Alex Ferguson has been confirmed as the Manchester United manager for Michael Carrick's testimonial match on June 4.
The heralded former boss will take charge of the home side at Old Trafford against an All-Star XI led by Harry Redknapp, who was Carrick's manager during his time at West Ham.
Ferguson, who retired in 2013 after guiding United to their 20th top-flight title, says he does not miss the hectic day-to-day life in the Premier League but he is looking forward to a brief comeback.
"I think the best bit will be seeing the players, to be honest with you," he told MUTV. "No [I don't miss managing] - I miss the big games, of course, but I made my decision and I'm enjoying it. I don't have to worry about you lads or the agents or the press conferences and having to control that press secretary of mine!
"I'm delighted Michael is getting a testimonial. It tells you Manchester United are probably the only club in England that can do that. Players do tend to stay a long time here. We don't have players here one minute and gone the next.
"If you go right back to my time, most of the players stayed 10 or even more years. I think we can be proud of that fact, being a family-type club. It encourages players to put roots down here and enjoy it.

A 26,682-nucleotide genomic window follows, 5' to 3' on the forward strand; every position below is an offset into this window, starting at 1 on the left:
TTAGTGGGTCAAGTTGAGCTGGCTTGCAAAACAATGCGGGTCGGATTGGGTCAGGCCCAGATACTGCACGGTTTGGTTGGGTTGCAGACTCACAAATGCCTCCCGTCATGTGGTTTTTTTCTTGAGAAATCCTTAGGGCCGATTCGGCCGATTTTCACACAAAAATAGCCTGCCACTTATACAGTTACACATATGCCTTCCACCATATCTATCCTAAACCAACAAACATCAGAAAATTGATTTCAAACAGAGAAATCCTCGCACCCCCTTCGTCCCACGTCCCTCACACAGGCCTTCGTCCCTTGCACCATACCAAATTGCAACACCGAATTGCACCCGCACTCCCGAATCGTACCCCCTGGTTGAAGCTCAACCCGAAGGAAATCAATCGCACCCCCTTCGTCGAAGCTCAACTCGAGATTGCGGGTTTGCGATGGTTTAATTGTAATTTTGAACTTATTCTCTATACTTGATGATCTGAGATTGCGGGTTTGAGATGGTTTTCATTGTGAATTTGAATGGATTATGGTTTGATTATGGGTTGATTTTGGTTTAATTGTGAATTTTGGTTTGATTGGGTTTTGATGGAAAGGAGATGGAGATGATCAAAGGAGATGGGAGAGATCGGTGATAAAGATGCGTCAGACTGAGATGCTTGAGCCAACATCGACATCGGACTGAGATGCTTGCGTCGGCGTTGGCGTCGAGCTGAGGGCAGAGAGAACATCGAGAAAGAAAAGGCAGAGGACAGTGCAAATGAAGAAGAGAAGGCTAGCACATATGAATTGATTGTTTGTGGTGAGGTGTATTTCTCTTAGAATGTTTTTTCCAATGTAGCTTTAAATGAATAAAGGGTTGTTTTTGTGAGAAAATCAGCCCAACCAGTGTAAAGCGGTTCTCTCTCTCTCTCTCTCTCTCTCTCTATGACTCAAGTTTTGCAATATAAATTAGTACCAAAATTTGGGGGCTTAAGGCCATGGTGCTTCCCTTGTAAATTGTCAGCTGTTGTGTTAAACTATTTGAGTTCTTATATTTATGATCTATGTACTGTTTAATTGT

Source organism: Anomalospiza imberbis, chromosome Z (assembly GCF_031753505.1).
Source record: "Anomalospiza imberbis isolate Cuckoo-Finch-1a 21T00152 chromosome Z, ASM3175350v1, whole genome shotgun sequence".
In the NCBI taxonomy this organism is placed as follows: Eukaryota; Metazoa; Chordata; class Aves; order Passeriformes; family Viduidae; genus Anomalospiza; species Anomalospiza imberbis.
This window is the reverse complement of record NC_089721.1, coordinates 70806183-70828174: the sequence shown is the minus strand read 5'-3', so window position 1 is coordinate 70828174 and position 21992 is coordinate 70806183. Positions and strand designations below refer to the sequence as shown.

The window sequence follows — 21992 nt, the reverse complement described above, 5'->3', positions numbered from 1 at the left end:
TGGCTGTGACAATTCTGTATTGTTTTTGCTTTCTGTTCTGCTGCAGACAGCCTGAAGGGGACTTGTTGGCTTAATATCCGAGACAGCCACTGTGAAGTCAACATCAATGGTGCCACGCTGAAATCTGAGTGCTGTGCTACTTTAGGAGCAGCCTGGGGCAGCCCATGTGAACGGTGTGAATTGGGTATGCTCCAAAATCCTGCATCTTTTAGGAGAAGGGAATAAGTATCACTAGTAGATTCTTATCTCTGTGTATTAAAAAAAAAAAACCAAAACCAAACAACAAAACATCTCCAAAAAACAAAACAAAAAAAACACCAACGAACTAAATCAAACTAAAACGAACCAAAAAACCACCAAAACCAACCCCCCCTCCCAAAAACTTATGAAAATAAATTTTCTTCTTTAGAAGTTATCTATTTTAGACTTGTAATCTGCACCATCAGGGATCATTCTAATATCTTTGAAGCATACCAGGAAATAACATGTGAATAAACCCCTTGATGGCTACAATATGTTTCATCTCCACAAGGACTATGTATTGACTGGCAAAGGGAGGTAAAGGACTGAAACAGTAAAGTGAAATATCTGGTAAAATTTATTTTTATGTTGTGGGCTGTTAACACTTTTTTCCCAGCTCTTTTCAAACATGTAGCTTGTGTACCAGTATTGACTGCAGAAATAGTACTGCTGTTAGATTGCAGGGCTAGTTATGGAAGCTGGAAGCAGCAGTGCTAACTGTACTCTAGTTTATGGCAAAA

"I read about what Michael’s intentions are [with the funds raised for the event] and I think it's very honourable. I think he's shown he's prepared to share his success and his contribution to the charity, starting it himself, will be very, very worthwhile."
Ferguson will manage a side comprising members of the squad from 2008, when United claimed a famous Premier League and Champions League double.
The 75-year-old believes that team - which included Cristiano Ronaldo, Carlos Tevez and Edwin van der Sar - was a formidable one and admits it caused him a headache when it came to selecting his side for the final against Chelsea in Moscow, which United won on penalties.
"Well, to win the European Cup is fantastic," he said. "It was a really great bunch of players with a great attitude about them and a good, strong squad. My problem in the 2008 final, maybe I even regret it to this day, was I left Ji-sung Park out completely in the final. He’d played such a great role and that's the problem when you get to these finals.
"At Wembley [against Barcelona in 2011], I did it to Dimitar Berbatov and he took it badly. He didn't deserve it. No player deserves to be left out of the final. That's why we try hard at these European seminars with the coaches to try to get 11 substitutes in the final.
"You've got four or five sitting in the stand who made fantastic contributions in getting there. You start the tournament in September and go through to May and changes can happen. Maybe you sign a player in January, for instance, who can end up playing in the final.
"It's a difficult part, always, picking a team for the final in Moscow and I had to make that horrible decision."